• Skin: Nearly everyone who has scleroderma experiences a hardening and tightening of patches of skin. These patches may be shaped like ovals or straight lines. The number, location and size of the patches vary by type of scleroderma. Skin may appear shiny because it is so tight and movement of the affected area may be restricted.
  • Ulcers or sores on the fingertips
  • Weight loss

Scleroderma is more common in women than men.

What IAA has to Say

Insurance Administrator of America wants to make you aware of scleroderma. Help support National Scleroderma Awareness Month by forwarding this blog post on to friends and colleagues. Remember, with IAA one call does it all.

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Listeria Outbreak Calls for Mass Recall

June 1st, 2016

Frozen vegetablesA food packaging company in Washington state has expanded a voluntary recall, which at one time included only 11 productsNow it includes 360 different organic and non-organic frozen fruits and vegetables that may be contaminated with listeria monocytogenes bacteria.

Contaminated Frozen Fruits and Vegetables

The recall began on April 23rd, but was significantly expanded on May 2ndThe products in question are frozen fruits and vegetables from 42 different brands that were packaged at CRF Frozen Foods of Pasco, Washington, and sold at popular grocery stores such as Trader Joe's and Costco in all 50 states.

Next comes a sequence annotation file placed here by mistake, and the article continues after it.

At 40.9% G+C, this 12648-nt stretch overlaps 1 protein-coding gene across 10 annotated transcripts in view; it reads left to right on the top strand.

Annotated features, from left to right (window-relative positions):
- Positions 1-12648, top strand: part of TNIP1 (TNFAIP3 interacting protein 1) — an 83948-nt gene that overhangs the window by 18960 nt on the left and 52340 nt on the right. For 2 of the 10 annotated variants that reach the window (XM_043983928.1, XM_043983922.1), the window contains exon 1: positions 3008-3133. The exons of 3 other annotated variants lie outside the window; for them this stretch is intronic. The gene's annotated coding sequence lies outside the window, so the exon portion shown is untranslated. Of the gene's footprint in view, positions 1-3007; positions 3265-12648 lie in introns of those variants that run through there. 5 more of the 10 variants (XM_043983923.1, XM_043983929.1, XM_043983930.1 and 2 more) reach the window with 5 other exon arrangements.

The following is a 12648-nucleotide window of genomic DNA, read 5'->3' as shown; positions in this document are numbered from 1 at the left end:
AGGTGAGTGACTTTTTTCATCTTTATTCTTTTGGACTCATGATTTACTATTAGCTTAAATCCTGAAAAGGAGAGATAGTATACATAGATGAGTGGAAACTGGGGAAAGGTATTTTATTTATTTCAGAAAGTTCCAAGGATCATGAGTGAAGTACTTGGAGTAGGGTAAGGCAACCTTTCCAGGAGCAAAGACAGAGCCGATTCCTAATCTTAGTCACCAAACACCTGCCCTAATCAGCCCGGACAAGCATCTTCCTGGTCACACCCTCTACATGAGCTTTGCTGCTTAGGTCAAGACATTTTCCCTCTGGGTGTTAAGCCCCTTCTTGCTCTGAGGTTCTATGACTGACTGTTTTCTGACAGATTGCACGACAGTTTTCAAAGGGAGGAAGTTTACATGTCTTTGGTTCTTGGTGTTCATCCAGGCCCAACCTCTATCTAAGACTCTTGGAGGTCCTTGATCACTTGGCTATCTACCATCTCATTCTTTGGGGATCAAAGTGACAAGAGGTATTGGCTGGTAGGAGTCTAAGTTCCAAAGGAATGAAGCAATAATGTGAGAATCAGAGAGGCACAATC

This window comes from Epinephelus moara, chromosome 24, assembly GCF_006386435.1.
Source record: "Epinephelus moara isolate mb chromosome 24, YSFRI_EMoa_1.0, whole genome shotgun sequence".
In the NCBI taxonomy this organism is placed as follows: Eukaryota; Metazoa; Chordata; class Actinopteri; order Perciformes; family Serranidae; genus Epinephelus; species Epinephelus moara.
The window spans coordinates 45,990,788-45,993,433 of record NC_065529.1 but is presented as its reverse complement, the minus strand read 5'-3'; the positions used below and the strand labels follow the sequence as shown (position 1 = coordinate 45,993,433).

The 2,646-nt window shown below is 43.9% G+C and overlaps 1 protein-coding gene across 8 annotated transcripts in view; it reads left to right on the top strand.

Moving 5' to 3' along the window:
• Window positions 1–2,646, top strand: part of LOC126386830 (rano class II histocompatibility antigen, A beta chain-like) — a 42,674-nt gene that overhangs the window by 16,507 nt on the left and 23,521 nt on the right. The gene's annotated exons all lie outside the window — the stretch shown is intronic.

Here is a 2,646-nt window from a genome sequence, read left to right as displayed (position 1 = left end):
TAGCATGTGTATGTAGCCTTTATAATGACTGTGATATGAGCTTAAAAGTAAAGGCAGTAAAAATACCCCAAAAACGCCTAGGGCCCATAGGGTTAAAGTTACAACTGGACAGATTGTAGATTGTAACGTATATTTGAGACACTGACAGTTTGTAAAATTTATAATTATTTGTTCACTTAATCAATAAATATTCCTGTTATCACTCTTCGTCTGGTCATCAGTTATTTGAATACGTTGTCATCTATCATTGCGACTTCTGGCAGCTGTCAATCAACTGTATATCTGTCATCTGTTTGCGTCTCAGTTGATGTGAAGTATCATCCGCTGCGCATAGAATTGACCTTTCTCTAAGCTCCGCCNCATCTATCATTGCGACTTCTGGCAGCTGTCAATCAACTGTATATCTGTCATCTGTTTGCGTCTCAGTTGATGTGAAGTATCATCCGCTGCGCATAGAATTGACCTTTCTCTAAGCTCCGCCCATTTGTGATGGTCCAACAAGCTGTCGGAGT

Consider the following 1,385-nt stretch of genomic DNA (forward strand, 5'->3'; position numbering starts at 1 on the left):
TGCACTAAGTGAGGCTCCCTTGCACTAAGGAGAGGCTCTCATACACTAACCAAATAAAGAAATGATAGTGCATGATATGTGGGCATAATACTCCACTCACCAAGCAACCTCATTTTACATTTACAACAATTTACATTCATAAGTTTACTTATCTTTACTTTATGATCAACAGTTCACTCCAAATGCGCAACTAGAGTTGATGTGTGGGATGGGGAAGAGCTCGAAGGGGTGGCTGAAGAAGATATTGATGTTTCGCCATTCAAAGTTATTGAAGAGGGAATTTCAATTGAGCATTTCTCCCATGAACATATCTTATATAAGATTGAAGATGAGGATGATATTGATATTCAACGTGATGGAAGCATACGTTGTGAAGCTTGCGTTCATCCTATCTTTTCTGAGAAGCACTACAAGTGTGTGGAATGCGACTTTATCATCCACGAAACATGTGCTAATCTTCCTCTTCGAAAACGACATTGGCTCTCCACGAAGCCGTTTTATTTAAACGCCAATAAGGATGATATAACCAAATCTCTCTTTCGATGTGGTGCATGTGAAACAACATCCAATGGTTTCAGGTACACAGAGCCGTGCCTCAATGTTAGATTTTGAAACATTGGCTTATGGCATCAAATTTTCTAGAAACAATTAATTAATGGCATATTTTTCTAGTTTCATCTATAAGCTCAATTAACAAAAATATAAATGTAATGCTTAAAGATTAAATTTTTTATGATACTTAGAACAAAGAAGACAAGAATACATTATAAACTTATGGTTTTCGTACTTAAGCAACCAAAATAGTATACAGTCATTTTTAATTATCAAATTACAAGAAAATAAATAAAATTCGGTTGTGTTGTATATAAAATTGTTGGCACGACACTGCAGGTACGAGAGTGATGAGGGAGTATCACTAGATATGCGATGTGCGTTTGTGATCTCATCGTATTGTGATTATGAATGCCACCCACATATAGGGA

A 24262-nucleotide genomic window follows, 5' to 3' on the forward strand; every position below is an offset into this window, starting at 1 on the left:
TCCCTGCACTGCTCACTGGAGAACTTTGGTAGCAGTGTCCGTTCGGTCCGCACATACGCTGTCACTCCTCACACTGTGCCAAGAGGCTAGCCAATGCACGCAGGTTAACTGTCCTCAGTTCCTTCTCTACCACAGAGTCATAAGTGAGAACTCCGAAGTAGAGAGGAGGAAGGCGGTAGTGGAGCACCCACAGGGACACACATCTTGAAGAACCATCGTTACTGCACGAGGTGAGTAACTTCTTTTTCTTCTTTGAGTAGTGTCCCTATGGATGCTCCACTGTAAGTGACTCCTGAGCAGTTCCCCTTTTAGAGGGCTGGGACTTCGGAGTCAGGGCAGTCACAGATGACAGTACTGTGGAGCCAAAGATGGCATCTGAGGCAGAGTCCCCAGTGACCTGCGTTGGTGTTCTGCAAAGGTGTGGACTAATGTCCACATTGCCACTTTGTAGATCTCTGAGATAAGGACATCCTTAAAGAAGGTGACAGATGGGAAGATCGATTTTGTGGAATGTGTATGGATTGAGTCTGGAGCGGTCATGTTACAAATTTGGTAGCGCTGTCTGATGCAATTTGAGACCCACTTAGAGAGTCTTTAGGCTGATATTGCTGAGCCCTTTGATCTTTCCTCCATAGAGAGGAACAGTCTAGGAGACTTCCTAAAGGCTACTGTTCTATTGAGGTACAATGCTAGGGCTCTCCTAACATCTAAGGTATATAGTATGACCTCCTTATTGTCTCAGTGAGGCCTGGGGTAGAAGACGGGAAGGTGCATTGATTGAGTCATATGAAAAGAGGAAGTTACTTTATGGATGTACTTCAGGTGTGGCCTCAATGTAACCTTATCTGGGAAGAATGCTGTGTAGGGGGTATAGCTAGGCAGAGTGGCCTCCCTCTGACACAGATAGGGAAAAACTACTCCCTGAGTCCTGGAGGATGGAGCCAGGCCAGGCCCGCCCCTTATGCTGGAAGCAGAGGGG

The Food and Drug Administration (FDA) released a full list of the recalled products on its website, which includes organic and non-organic:

  • Blueberries
  • Broccoli
  • Butternut squash
  • Carrots
  • Cherries
  • Edamame
  • Green beans
  • Italian beans
  • Kale
  • Leeks
  • Lima beans
  • Onions
  • Peaches
  • Peas
  • Raspberries
  • Spinach
  • Strawberries

The FDA urges consumers not to eat any of the recalled products and to check their homes for the recalled foods.

Signs and Symptoms of Listeria

Listeria monocytogenes is commonly found in soil and water, according to the Centers for Disease Control (CDC). Animals can carry the bacteria without appearing ill and can contaminate foods of animal origin, such as meat and dairy productsWhen listeria bacteria get into a food processing factory, they can live for years, sometimes contaminating products.

Listeria is a serious infection caused by consuming food contaminated with the listeria monocytogenes bacteria and primarily affects the elderly, newborns, adults with compromised immune systems, and pregnant women, according to the CDC.

Symptoms of listeria can include:

  • Diarrhea
  • Fever
  • Muscle aches
  • Nausea

Symptoms may begin a few days after you've eaten contaminated food, but it may take as long as two months before the first signs and symptoms begin.

Humans typically are infected by consuming:

  • Certain food products such as soft cheeses, hot dogs and deli meats that have been contaminated after processing
  • Infected animal meat
  • Raw vegetables that have been contaminated from the soil or from contaminated manure used as fertilizer 
  • Unpasteurized milk or foods made with unpasteurized milk